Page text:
Berkeleyside writer Tracey Taylor can perhaps be forgiven for thinking that the proposal for housing in People’s Park is in any way “a first.” She’s young, and those among us who remember the university’s eviction of those who lived in the original housing on that block have long since gone grey.
But, long before People’s Park was a political punching bag, a joke to some and hallowed ground to others, it was a block full of low-income housing much like the surrounding neighborhood still has. It was older homes and bungalows full of students stunned to get eviction notices from their own university in the middle of finals.
But then, as now, the destruction of everything that existed on the Southside block between Bowditch, Telegraph, Dwight and Haste had everything to do with a war on culture.
Minutes of the meetings between university officials in the 1950s are living proof that the poetry, the music, the “radical” sexuality were terrifying to officials who wanted Cal to be more like Yale or Harvard. They were jealous of campuses like Stanford which didn’t have to labor under any connection to tie-dye.
So they acquired the land through eminent domain. They used a dubious argument that the university, “the state”, needed that land for, um, something. Sports courts, dorms, office space — the argument wasn’t too well-founded. Since there was plenty of empty office space, high vacancy rates, etc., the system-wide Regents didn’t vote for the UC Berkeley campus to get any money to do anything with the land. The community subsequently decided to “user-develop” it into a garden and play area.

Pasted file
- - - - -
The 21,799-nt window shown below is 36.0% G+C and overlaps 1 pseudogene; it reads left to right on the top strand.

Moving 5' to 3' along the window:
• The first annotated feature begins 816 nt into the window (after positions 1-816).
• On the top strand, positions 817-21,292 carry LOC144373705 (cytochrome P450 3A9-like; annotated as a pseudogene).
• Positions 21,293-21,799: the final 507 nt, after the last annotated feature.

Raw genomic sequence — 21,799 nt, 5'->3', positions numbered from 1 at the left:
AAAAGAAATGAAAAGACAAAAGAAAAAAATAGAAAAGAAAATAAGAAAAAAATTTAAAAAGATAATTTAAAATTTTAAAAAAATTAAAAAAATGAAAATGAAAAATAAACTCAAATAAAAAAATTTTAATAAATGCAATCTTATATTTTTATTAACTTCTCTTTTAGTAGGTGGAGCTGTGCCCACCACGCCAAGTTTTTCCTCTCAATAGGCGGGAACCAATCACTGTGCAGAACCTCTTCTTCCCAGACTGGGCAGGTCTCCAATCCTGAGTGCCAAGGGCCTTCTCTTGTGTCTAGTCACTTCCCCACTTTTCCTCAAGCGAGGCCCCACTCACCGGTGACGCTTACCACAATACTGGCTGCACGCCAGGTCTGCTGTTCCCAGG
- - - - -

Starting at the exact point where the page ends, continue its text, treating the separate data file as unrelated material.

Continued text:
So it backfired. Just as with the Free Speech Movement, an act of repression — a fraudulent use of eminent domain — gave birth to expression twice as fierce as the free-wheeling, spirited, ungovernable culture the UC administrators had hoped to displace.
Later, in 1984, People’s Park was landmarked by the City of Berkeley as historic. But it took decades for the University of California to use the phrase “People’s Park” in its official documents. And it may take another decade or two for the university to stop threatening to build on the park.
So, in the meantime, get out your guitars. Get out your poetry and your dance. Get out your freak flags and let them fly. Because, as frightening as these exotic weapons are, they are part of a powerful, prayerful renewal, not just for those of us who are old and grey, but for young, unbridled minds who feel it when the music builds and see it when the politicians flirt with selling their souls. We’re here for our park and its historical monument to all things creative, positive, unexpected, user-developed, inclusive and new.
When the bulldozers come for the park, we are ready to dance.